Earliest possible Kingdom of Great Britain?

As Bobbins said earlier, Aethelstan already attained the status, if not the title, of High-King of Great Britain. However, assuming history continues as IOTL until 1660, the Restoration of Charles II offers the chance to formally unite England and Scotland politically. After all, the Act of Union was only 47 years later in 1707.

Theoretically, England and Scotland were already united in 1660-its a strangely ambiguous bit of British history that always seems to be forgotten about that England, Ireland and Scotland were formally united under the Cromwellian Commonwealth. When the monarchy was restored it just seemed to get brushed under the carpet and allowed to lapse. Charles II could have set about clarifying and reforming it, but explicitly not abolishing it (or more explicitly, endorsing the unified Commonwealth even as he turned it back into a Kingdom)
 
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However, assuming history continues as IOTL until 1660, the Restoration of Charles II offers the chance to formally unite England and Scotland politically.
They were during the Commonwealth so all it needs is to confirm the existing reality rather than turn the clock back to before the Civil Wars.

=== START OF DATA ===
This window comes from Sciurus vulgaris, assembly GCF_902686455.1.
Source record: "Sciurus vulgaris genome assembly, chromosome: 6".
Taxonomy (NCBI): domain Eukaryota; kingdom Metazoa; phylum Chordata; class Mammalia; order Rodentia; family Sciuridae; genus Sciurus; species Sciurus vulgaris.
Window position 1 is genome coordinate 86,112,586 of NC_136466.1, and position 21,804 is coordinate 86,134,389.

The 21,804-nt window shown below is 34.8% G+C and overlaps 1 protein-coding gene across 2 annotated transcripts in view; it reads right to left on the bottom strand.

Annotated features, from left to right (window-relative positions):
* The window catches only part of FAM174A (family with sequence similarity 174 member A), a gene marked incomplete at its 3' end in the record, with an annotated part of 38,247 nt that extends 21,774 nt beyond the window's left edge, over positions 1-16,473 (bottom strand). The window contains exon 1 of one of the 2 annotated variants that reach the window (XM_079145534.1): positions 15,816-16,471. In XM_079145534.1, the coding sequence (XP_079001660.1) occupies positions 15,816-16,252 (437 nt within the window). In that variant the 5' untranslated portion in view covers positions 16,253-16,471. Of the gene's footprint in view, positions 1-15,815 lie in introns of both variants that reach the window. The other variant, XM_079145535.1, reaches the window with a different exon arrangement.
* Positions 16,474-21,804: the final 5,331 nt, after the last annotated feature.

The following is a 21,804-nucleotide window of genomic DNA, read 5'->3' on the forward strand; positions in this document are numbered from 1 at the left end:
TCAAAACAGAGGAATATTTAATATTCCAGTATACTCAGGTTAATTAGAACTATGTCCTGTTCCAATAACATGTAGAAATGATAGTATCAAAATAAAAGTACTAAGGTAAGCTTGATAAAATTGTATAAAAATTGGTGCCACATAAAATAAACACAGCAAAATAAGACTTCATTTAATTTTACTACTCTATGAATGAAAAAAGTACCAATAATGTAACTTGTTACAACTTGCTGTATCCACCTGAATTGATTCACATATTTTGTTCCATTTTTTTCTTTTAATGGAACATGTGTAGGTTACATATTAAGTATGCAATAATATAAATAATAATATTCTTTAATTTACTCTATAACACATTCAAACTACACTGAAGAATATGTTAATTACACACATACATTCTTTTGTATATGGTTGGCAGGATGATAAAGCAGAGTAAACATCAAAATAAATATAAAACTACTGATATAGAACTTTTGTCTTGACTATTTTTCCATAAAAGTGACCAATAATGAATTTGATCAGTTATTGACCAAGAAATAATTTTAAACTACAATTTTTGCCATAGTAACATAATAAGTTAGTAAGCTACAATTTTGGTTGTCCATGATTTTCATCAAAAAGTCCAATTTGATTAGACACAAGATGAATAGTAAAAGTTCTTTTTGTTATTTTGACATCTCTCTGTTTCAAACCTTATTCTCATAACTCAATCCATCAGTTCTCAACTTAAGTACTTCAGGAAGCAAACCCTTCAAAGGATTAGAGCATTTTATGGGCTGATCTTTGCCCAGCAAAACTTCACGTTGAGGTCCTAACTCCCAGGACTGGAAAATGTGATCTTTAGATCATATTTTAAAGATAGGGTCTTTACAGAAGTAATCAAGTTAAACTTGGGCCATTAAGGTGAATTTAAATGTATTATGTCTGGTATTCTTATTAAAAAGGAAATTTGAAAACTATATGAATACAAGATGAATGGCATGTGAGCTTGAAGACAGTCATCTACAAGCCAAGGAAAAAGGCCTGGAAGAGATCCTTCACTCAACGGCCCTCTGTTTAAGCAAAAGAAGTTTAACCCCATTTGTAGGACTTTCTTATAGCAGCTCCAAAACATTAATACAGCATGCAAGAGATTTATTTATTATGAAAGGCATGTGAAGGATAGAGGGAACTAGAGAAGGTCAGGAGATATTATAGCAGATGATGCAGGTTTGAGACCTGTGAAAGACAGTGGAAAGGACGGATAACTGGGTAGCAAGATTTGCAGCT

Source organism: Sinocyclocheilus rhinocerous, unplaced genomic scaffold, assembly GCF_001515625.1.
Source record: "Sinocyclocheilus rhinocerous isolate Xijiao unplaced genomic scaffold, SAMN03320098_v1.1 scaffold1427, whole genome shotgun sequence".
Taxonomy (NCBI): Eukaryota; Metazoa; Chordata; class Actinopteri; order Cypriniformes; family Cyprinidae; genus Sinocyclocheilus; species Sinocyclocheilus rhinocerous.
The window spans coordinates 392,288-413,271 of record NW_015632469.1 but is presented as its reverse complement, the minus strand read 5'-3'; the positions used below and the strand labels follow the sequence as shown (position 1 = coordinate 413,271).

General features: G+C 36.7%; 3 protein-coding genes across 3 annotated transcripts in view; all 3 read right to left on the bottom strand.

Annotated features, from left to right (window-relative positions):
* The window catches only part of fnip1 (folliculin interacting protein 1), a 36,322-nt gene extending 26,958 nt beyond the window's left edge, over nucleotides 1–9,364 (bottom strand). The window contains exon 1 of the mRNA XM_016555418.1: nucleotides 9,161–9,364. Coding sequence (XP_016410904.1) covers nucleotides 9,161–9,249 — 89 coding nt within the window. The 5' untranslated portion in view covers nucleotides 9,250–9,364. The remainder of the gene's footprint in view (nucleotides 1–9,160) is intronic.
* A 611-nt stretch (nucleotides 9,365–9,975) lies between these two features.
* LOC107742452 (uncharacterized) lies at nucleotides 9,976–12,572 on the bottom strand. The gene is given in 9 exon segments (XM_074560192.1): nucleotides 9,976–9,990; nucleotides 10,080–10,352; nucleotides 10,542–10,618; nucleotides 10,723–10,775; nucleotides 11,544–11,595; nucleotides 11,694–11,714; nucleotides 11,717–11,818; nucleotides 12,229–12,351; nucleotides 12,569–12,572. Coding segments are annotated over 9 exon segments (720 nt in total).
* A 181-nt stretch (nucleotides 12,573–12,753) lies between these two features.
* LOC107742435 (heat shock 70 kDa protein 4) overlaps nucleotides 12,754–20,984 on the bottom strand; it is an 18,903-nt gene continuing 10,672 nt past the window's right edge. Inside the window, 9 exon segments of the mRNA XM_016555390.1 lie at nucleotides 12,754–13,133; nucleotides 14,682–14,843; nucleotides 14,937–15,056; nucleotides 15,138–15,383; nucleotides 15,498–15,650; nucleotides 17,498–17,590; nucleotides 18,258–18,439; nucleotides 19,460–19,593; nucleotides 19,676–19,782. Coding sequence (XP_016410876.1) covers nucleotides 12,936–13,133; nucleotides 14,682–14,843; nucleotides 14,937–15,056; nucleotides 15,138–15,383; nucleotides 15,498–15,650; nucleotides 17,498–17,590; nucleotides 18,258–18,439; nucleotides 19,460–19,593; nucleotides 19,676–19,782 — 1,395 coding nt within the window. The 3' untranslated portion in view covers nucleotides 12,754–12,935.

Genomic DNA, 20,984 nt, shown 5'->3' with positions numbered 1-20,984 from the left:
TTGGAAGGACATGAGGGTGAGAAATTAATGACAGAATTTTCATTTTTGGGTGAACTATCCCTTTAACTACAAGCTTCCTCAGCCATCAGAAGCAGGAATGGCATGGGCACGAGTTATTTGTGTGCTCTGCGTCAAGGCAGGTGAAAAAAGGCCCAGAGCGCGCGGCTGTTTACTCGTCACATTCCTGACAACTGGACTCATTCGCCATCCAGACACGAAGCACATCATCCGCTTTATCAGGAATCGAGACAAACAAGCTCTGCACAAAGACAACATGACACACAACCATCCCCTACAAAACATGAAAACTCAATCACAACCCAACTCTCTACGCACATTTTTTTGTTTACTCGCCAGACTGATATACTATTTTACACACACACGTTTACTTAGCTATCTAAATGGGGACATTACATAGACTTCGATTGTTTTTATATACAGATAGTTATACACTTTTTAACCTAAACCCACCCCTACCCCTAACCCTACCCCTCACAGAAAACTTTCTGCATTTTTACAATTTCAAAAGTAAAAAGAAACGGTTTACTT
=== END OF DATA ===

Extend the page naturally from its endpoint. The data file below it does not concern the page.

They were during the Commonwealth so all it needs is to confirm the existing reality rather than turn the clock back to before the Civil Wars.

Its an historical oddity-im not aware of there actually being a formal abolition of the Commonwealth and yet everyone involved in the restoration just pretended it never happened.
 
Maybe, but remember if England and Scotland are united earlier ITTL under peaceful means, France may ought to try and form a Auld Alliance with Ireland here lets say even if it is a backwater as you and Edward I would be aware of this and would likely want to make sure all the British isles are secure from any French influence. With lets say a combined England/Scottish/Welsh and Irish army now at Edward I's disposal, France will be terrified that such a combined force can not only match them but maybe have them defeated with could have major butterflies for French and British history. Such a fascinating concept that really needs to be adapted more for ATL's.
Ireland at this date wasn't united, and none of the little kingdoms there could offer a comparable threat to Scotland. I'm not even sure it would make sense to use it as a base to attack England, given how much closer England was to France itself.
 
I think an earlier union under Edward II and Margaret would be interesting, especially on relations between France and Britain.
People keep talking about British-French rivalries, and France trying to create some kind of Auld Alliance with someone. That just seems very anachronistic, and using later history to define earlier history.

As an example, prior to Edward I and his wars in Scotland, Scotland and England had had an extended period of excellent relations. It was only the turmoil of Edward I's wars in Scotland that created the impetus for Auld Alliance.